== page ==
Major Section: BOOKS

Here we provide a concise summary of how to certify the ACL2 community books when you install ACL2. For more information about installing ACL2, see the installation instructions, either by following a link from the ACL2 home page or by going directly to the page http://www.cs.utexas.edu/users/moore/acl2/current/installation/installation.html. For more information about the ACL2 community books and how to certify them, see community-books and see book-makefiles.

**The Basics**

We assume that you have built or obtained an ACL2 executable, that the ACL2
community books are in subdirectory `books/`

, and that you are standing in
the ACL2 sources directory. If you built that executable, then by default
its name is `saved_acl2`

, and you can issue the following command to the
shell.

make regressionBetter yet, save a log file in case there are problems, for example

(make regression) >& make-regression.logor perhaps better yet:

(time nice make regression) >& make-regression.logFor the sake of brevity, below we'll skip mentioning any of `

`time`

',
``nice`

', or ``>& make-regression.log`

'; but we do generally recommend
using these as shown above.Such a certification run may take a few hours, but if you have a
multiprocessing computer, you can speed it up by specifying a value for
`ACL2_JOBS`

. For example, if you have 8 hardware threads then you might
want to issue the following command.

make regression ACL2_JOBS=8Warning: if instead you use `

`make -j 8 regression`

', you will not see
parallel certification for books in the `centaur/`

directory.
**Specifying the ACL2 Executable**

If your ACL2 executable is not file `saved_acl2`

in the ACL2 sources
directory, then you will need to specify that executable. You can do that by
setting variable `ACL2`

, either as an environment variable or, as displayed
below, as a ``make`

' variable. Either way, you will need to avoid relative
pathnames. For example, the first two forms below are legal, but the third
is not, assuming that `my-acl2`

is on your `PATH`

in a Unix-like
environment (e.g., linux or MacOS) and that `my-saved_acl2`

is just a
pathname relative to your ACL2 sources directory, which is not on your path.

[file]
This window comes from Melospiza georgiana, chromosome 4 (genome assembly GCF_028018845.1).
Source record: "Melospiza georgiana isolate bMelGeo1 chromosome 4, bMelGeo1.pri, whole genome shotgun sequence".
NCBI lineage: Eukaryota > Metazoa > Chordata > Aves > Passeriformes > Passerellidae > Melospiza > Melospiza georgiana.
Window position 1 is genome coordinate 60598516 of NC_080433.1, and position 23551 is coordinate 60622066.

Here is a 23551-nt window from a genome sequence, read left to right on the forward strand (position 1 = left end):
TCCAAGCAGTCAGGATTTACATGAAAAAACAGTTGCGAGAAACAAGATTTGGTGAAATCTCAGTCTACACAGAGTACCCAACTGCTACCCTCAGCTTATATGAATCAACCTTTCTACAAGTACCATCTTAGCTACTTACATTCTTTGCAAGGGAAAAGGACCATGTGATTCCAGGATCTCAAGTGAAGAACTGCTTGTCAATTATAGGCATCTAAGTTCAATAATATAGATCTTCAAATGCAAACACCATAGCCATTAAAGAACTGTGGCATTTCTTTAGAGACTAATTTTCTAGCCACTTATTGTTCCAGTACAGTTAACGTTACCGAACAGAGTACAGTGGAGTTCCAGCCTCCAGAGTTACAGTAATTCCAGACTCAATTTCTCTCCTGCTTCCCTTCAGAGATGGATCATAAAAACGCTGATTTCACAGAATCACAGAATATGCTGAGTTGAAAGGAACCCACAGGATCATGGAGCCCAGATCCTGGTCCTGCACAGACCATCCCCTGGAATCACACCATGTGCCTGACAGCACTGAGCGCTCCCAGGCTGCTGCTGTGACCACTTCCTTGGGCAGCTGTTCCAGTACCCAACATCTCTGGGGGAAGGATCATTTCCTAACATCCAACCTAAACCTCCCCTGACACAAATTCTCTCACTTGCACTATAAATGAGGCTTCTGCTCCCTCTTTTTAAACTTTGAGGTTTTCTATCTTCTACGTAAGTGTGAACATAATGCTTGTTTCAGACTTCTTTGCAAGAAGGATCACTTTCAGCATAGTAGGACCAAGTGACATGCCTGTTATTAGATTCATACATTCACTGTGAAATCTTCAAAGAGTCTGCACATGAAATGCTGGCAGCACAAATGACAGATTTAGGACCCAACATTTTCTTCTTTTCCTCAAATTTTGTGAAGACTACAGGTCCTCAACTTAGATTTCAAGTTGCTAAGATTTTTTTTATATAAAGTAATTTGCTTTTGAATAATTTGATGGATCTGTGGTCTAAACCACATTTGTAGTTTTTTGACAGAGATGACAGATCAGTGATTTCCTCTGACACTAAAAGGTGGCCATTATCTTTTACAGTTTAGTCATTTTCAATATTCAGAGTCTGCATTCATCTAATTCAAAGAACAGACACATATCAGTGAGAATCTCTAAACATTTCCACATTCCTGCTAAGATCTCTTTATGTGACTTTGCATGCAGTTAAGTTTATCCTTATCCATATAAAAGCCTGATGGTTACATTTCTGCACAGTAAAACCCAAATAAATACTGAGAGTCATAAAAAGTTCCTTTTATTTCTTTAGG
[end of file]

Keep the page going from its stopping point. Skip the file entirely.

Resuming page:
make regression ACL2_JOBS=8 ACL2=my-acl2 make regression ACL2_JOBS=8 ACL2=/u/smith/bin/acl2 # The following is unlikely to work (see above). make regression ACL2_JOBS=8 ACL2=my-saved_acl2

**Regressions for Experimental Extensions of ACL2**

The instructions are similar if you are using ACL2(h), the experimental
extension supporting hash-cons, function memoization, and fast alists
(see hons-and-memoization). However, in that case you should use target
`regression-hons`

in place of target `regression`

, which will include
directories that depend on ACL2(h) features not present in ACL2, and which
will use `saved_acl2h`

instead of `saved_acl2`

as the default executable
name. So for example:

make ACL2_JOBS=8 regression-hons

If you wish to use ACL2(p), the extension of ACL2 that supports parallel proof and execution (see parallelism), then we recommend that you use ACL2 for your regression as discussed above. Then you can use ACL2(p) for your own proof developments. (The analogous comment applies to ACL2(hp) and ACL2(h), i.e., to the use of parallelism on top of ACL2(h).)

See real for a discussion of how to certify books in subdirectory
`books/nonstd`

using ACL2(r).

**Troubleshooting**

If your system has difficulty certifying the books in the `centaur/`

directory, say because of issues with Perl, you can skip them by
specifying `ACL2_CENTAUR=skip`

, for example as follows.

make regression ACL2_CENTAUR=skip(But this should't be necessary, so please email the ACL2 implementors if that happens!)

If you run into other problems, you can get help by joining the `acl2-help`

email list (follow the link from the ACL2 home page) and sending a message to
that list.